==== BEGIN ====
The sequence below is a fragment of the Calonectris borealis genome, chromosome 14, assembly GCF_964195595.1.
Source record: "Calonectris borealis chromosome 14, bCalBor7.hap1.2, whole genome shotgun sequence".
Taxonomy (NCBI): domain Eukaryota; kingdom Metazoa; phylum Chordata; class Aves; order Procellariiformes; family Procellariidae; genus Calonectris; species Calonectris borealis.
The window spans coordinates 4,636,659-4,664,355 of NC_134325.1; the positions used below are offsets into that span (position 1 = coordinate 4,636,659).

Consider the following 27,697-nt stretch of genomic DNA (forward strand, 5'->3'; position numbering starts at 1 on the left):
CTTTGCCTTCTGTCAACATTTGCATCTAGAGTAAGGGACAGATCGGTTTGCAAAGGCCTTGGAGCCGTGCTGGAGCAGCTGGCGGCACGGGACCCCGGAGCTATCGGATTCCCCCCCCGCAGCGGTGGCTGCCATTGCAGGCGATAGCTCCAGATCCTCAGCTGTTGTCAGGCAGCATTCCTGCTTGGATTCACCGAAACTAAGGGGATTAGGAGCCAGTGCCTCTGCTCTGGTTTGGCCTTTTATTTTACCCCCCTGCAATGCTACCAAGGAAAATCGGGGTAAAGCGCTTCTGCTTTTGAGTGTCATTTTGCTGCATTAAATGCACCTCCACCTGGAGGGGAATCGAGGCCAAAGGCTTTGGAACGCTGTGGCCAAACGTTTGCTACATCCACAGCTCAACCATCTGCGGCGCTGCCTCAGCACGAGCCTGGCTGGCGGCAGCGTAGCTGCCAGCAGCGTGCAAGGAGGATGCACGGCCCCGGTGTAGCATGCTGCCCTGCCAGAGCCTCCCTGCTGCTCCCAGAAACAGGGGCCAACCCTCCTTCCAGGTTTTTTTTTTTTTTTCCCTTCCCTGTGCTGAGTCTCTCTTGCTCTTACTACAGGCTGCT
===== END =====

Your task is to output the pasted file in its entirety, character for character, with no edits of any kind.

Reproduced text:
The sequence below is a fragment of the Calonectris borealis genome, chromosome 14, assembly GCF_964195595.1.
Source record: "Calonectris borealis chromosome 14, bCalBor7.hap1.2, whole genome shotgun sequence".
Taxonomy (NCBI): domain Eukaryota; kingdom Metazoa; phylum Chordata; class Aves; order Procellariiformes; family Procellariidae; genus Calonectris; species Calonectris borealis.
The window spans coordinates 4,636,659-4,664,355 of NC_134325.1; the positions used below are offsets into that span (position 1 = coordinate 4,636,659).

Consider the following 27,697-nt stretch of genomic DNA (forward strand, 5'->3'; position numbering starts at 1 on the left):
CTTTGCCTTCTGTCAACATTTGCATCTAGAGTAAGGGACAGATCGGTTTGCAAAGGCCTTGGAGCCGTGCTGGAGCAGCTGGCGGCACGGGACCCCGGAGCTATCGGATTCCCCCCCCGCAGCGGTGGCTGCCATTGCAGGCGATAGCTCCAGATCCTCAGCTGTTGTCAGGCAGCATTCCTGCTTGGATTCACCGAAACTAAGGGGATTAGGAGCCAGTGCCTCTGCTCTGGTTTGGCCTTTTATTTTACCCCCCTGCAATGCTACCAAGGAAAATCGGGGTAAAGCGCTTCTGCTTTTGAGTGTCATTTTGCTGCATTAAATGCACCTCCACCTGGAGGGGAATCGAGGCCAAAGGCTTTGGAACGCTGTGGCCAAACGTTTGCTACATCCACAGCTCAACCATCTGCGGCGCTGCCTCAGCACGAGCCTGGCTGGCGGCAGCGTAGCTGCCAGCAGCGTGCAAGGAGGATGCACGGCCCCGGTGTAGCATGCTGCCCTGCCAGAGCCTCCCTGCTGCTCCCAGAAACAGGGGCCAACCCTCCTTCCAGGTTTTTTTTTTTTTTTCCCTTCCCTGTGCTGAGTCTCTCTTGCTCTTACTACAGGCTGCT